When people with atrial fibrillation (AF) stop taking a blood thinner, their risk of having a stroke increases dramatically, according to a new study.
People with AF are five times more likely than someone without the condition to suffer a stroke. When someone has AF, the upper chambers of the heart quiver or flutter instead of contracting, which can cause the blood to pool and clot. When these clots travel to the brain, they cause a stroke. Anticoagulants work to prevent strokes in AF patients.
Though the medication is lifesaving, there are situations in which patients need to stop taking the drugs, such as before surgery or other medical procedures to prevent excess bleeding. Side effects are another reasons some patients stop taking the drugs and remain off of them.
The study, which was presented last month at the American Heart Association Emerging Science Series, involved data from more than 14,000 AF patients. Researchers focused on the patients among those who stopped taking the drug, either temporarily or permanently, for whatever reason. They found that the rate of strokes and blood clots increased dramatically after discontinuing the therapy regardless of the anticoagulant they were using.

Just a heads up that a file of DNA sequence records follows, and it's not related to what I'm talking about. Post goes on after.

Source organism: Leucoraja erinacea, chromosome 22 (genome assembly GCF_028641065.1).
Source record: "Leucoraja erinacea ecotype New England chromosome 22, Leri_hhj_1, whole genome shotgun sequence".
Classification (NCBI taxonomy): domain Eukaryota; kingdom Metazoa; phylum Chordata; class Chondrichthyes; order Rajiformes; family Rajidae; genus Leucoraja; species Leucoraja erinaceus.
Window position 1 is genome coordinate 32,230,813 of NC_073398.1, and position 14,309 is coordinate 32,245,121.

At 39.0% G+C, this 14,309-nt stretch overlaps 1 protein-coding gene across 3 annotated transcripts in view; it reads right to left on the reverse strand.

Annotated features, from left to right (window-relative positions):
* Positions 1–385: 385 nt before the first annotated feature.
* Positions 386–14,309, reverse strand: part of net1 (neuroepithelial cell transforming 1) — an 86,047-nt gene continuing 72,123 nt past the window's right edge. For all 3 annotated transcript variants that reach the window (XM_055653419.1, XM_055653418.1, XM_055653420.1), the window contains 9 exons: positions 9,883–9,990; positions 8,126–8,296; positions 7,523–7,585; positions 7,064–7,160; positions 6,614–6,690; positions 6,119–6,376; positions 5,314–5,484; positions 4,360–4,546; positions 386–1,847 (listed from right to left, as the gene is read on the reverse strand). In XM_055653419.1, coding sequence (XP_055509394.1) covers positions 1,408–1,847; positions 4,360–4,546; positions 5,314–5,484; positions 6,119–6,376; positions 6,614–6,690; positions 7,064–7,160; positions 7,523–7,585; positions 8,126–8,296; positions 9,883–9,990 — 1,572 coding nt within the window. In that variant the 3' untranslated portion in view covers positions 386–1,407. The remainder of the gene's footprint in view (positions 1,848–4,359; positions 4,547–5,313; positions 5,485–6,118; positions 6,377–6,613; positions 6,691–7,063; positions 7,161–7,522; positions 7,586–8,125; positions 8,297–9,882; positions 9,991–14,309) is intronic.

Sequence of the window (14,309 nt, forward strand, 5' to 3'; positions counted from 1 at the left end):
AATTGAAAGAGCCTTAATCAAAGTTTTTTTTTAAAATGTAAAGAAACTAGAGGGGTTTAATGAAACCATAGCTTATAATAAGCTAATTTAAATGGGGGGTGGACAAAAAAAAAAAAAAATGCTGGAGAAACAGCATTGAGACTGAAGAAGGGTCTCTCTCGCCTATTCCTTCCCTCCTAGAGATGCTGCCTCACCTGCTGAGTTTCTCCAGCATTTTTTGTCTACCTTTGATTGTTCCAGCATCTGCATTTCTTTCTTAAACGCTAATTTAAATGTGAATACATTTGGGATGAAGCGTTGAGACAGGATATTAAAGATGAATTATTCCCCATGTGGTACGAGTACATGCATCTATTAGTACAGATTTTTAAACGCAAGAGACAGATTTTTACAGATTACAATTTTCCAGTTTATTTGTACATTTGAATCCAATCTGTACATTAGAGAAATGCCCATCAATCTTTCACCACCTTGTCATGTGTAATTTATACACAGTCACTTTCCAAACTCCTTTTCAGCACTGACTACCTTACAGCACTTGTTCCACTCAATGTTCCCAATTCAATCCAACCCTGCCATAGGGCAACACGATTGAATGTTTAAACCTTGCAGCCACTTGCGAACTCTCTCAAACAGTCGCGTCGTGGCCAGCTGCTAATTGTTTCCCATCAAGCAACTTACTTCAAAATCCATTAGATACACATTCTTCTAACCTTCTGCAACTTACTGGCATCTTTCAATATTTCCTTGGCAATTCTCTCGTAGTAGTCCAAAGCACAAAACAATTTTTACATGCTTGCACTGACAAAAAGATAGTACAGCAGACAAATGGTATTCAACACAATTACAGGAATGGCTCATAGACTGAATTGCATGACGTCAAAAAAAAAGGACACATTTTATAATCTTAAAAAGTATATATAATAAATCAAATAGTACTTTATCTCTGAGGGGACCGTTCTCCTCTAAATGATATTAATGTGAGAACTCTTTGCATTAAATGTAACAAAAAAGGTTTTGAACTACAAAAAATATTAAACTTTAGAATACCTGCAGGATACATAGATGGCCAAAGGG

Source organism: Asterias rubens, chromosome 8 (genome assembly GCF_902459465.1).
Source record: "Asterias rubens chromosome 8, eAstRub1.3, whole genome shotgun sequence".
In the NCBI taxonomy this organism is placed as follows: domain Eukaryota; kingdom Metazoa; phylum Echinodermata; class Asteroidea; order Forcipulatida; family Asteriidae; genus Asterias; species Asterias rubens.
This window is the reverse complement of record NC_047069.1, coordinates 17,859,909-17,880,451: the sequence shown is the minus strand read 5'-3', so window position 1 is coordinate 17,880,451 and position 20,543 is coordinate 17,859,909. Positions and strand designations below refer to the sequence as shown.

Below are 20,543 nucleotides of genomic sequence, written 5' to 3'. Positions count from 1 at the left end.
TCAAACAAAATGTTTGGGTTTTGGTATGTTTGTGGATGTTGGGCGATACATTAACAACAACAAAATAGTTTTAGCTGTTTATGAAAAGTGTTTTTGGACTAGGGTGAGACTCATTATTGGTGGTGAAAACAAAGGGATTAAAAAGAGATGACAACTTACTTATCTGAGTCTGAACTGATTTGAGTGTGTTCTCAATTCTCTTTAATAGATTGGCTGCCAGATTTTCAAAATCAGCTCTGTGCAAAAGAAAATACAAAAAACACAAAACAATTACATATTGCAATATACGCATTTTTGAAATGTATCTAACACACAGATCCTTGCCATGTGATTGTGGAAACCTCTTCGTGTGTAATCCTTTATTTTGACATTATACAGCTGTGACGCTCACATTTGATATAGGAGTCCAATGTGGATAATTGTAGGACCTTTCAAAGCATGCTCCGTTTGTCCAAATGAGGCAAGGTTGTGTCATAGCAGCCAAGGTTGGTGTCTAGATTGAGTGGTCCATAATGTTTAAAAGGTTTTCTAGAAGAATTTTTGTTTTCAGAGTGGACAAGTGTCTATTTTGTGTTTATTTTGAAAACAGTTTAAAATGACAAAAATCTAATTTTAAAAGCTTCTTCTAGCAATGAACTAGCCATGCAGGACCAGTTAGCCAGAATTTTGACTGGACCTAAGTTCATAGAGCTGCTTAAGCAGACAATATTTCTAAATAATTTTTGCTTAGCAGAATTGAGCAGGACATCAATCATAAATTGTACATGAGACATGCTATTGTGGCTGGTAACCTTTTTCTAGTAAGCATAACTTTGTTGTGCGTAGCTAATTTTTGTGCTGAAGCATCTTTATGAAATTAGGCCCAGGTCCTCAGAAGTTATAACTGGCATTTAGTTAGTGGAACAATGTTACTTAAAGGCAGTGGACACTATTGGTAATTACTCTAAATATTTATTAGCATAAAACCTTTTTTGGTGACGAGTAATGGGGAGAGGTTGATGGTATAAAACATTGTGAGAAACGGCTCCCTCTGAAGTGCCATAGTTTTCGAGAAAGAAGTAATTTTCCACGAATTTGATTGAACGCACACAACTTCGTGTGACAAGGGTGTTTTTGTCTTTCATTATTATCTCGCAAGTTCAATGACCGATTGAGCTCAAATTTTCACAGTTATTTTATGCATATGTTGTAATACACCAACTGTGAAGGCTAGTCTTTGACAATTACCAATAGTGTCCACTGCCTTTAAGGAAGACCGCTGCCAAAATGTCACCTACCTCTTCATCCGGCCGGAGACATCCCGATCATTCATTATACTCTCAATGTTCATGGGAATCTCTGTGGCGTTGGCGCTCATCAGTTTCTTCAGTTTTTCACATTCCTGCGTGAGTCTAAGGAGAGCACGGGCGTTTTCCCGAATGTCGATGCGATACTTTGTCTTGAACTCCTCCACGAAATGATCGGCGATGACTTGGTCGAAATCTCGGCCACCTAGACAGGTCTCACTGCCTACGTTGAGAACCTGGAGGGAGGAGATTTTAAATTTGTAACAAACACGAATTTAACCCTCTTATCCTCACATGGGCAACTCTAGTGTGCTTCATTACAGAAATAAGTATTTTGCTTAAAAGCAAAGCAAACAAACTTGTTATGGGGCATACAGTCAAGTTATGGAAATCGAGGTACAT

However, the side effects from anticoagulants can be dangerous as well. In October 2010, the Food and Drug Administration (FDA) approved Pradaxa, the first blood thinner to treat AF since warfarin (Coumadin), which was approved more than 50 years ago.
All blood thinners put patients at risk for excessive bleeding, and because of this risk, patients on warfarin need to be monitored on a regular basis. When Pradaxa was approved, it seemed to offer a safer alternative.
However, in the year and a half since Pradaxa has been on the market, the high number of reports of internal bleeding events has prompted the FDA to investigate just how safe the drug is. A recent study published in the Archives of Internal Medicine suggested the drug also put users at risk for heart attack.
Source: US News